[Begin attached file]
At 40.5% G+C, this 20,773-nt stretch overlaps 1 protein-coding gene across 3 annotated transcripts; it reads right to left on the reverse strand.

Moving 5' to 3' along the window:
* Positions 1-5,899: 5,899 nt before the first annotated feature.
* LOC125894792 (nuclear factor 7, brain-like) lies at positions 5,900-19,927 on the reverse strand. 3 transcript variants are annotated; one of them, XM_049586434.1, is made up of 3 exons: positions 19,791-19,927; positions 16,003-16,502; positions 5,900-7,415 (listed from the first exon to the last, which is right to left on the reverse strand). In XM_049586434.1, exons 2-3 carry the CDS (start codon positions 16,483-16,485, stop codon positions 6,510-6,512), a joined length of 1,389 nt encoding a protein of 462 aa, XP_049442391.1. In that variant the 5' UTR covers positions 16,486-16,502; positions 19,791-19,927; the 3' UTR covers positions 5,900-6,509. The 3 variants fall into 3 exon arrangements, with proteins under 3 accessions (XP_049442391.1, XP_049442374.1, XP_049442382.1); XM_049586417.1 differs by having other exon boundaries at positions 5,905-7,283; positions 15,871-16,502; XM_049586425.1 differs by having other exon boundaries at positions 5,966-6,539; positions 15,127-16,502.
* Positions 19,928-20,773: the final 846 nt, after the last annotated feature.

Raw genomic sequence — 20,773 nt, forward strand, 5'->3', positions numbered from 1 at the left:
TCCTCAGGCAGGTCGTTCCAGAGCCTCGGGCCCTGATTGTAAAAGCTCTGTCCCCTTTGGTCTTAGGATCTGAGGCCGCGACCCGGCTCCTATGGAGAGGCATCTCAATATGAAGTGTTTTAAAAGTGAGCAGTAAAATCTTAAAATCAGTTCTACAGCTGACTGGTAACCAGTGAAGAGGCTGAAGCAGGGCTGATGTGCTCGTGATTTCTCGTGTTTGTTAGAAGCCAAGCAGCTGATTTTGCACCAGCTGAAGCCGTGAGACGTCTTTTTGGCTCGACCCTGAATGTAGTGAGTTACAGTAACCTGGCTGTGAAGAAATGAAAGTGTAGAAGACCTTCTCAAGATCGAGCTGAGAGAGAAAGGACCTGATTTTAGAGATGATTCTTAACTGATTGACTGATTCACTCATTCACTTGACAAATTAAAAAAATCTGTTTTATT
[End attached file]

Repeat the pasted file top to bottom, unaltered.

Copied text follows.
At 40.5% G+C, this 20,773-nt stretch overlaps 1 protein-coding gene across 3 annotated transcripts; it reads right to left on the reverse strand.

Moving 5' to 3' along the window:
* Positions 1-5,899: 5,899 nt before the first annotated feature.
* LOC125894792 (nuclear factor 7, brain-like) lies at positions 5,900-19,927 on the reverse strand. 3 transcript variants are annotated; one of them, XM_049586434.1, is made up of 3 exons: positions 19,791-19,927; positions 16,003-16,502; positions 5,900-7,415 (listed from the first exon to the last, which is right to left on the reverse strand). In XM_049586434.1, exons 2-3 carry the CDS (start codon positions 16,483-16,485, stop codon positions 6,510-6,512), a joined length of 1,389 nt encoding a protein of 462 aa, XP_049442391.1. In that variant the 5' UTR covers positions 16,486-16,502; positions 19,791-19,927; the 3' UTR covers positions 5,900-6,509. The 3 variants fall into 3 exon arrangements, with proteins under 3 accessions (XP_049442391.1, XP_049442374.1, XP_049442382.1); XM_049586417.1 differs by having other exon boundaries at positions 5,905-7,283; positions 15,871-16,502; XM_049586425.1 differs by having other exon boundaries at positions 5,966-6,539; positions 15,127-16,502.
* Positions 19,928-20,773: the final 846 nt, after the last annotated feature.

Raw genomic sequence — 20,773 nt, forward strand, 5'->3', positions numbered from 1 at the left:
TCCTCAGGCAGGTCGTTCCAGAGCCTCGGGCCCTGATTGTAAAAGCTCTGTCCCCTTTGGTCTTAGGATCTGAGGCCGCGACCCGGCTCCTATGGAGAGGCATCTCAATATGAAGTGTTTTAAAAGTGAGCAGTAAAATCTTAAAATCAGTTCTACAGCTGACTGGTAACCAGTGAAGAGGCTGAAGCAGGGCTGATGTGCTCGTGATTTCTCGTGTTTGTTAGAAGCCAAGCAGCTGATTTTGCACCAGCTGAAGCCGTGAGACGTCTTTTTGGCTCGACCCTGAATGTAGTGAGTTACAGTAACCTGGCTGTGAAGAAATGAAAGTGTAGAAGACCTTCTCAAGATCGAGCTGAGAGAGAAAGGACCTGATTTTAGAGATGATTCTTAACTGATTGACTGATTCACTCATTCACTTGACAAATTAAAAAAATCTGTTTTATT